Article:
Answering the last question first, I might tell my hon. friend that the custom which he complains of is one that has existed almost from time immemorial in connection with all customs ports. It has always been necessary for the officers requiring supplies to send in their requisitions to the department at Ottawa, and either have the supplies forwarded to them from Ottawa or obtain authorization to purchase. The suggestion made by my hon. friend is well worthy of consideration, and it will be considered not as regards supplies of value or importance, but for the petty articles such as whisks, hammers, brooms, and other supplies,, that may be required. I think a small cash allowance could be given to the local officers for this purpose.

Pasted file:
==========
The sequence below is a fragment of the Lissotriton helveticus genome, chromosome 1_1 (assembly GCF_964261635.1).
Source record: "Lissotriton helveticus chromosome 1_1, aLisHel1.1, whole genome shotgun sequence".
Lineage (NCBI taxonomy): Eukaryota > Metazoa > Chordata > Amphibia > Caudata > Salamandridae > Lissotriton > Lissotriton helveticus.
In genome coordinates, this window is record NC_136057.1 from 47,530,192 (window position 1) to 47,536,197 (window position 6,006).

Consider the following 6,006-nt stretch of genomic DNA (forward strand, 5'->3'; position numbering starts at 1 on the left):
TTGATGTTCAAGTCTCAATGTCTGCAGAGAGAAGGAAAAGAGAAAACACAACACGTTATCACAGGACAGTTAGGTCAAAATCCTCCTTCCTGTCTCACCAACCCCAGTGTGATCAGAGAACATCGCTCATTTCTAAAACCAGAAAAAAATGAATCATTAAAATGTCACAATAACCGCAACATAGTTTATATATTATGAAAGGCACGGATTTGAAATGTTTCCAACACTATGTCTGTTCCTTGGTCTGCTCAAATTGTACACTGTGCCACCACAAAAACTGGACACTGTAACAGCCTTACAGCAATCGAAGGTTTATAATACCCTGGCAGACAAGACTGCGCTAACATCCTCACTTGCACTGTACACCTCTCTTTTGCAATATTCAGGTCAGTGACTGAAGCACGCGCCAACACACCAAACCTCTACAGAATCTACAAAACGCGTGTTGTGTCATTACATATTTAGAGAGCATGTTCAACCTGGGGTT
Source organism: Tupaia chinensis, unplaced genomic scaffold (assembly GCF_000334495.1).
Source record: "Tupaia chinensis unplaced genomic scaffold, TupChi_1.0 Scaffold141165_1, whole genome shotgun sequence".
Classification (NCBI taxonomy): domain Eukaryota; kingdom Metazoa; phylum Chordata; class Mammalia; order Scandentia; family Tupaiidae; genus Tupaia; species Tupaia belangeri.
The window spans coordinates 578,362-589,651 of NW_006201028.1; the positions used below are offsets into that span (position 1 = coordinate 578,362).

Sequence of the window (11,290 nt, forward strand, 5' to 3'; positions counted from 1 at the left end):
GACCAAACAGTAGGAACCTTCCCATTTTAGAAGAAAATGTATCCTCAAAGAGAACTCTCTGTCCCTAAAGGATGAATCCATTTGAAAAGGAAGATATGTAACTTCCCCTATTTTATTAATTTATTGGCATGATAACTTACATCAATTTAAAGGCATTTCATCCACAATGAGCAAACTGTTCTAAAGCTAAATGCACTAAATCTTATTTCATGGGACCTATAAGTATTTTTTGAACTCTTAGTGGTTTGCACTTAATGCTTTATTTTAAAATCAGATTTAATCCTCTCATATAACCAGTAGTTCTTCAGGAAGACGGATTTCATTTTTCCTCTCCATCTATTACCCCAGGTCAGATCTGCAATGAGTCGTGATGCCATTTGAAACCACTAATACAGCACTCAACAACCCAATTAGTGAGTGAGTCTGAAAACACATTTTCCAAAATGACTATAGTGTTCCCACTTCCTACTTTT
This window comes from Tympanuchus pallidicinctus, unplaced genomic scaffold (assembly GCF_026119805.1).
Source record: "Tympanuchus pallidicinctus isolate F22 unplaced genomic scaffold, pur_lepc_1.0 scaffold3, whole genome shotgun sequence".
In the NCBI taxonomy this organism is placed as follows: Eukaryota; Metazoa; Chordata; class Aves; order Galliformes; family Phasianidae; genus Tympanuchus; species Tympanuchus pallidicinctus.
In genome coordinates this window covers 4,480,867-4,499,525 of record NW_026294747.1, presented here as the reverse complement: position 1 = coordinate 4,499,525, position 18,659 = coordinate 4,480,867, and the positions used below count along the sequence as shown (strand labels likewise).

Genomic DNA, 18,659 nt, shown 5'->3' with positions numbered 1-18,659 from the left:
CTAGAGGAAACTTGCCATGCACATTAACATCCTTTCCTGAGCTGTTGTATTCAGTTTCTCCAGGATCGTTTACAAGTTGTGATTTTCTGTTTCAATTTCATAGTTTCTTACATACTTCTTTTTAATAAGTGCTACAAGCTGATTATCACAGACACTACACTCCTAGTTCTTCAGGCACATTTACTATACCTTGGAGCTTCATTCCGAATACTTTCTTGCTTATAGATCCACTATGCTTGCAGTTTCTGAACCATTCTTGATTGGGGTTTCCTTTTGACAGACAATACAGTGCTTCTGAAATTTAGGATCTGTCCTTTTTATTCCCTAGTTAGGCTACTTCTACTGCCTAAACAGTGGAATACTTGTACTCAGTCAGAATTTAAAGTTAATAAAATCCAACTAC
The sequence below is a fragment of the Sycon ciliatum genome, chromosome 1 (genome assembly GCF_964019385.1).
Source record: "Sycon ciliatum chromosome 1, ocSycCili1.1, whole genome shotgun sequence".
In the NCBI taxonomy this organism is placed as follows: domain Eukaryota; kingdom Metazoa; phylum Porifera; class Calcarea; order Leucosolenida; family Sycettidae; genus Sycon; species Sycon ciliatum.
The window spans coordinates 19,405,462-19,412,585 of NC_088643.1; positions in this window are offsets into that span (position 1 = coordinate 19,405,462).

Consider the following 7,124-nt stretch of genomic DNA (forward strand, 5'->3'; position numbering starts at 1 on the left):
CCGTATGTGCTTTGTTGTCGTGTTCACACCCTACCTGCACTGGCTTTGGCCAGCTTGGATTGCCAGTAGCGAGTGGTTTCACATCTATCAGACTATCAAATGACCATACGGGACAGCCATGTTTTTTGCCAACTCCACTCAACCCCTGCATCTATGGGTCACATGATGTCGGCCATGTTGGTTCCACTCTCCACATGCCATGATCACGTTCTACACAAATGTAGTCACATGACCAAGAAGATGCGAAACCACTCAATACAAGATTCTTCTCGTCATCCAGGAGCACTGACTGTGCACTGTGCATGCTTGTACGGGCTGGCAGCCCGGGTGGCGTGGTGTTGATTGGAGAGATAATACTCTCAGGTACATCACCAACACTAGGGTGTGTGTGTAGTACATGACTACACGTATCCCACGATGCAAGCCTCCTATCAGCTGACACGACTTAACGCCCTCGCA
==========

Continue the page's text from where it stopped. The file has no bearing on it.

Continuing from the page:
We have often seriously considered the combination of the servioes of customs and-immigration but it has been found practically impossible to do this at the larger ports. The duties of the two sets of officers are entirely different. Their responsibilities are entirely different, and their training requires to>
be entirely different. It is true that the practice has been adopted and this economy effected at very small frontier ports where very few people cross the boundary, and where there is only a small quantity of goods to be examined. There are some small ports where part of the officer's salary is paid by one department and part by the other. The officer reports to both departments. It has been found impossible so far, in connection with the larger ports, to combine the officers doing the two different kinds of work in the same department.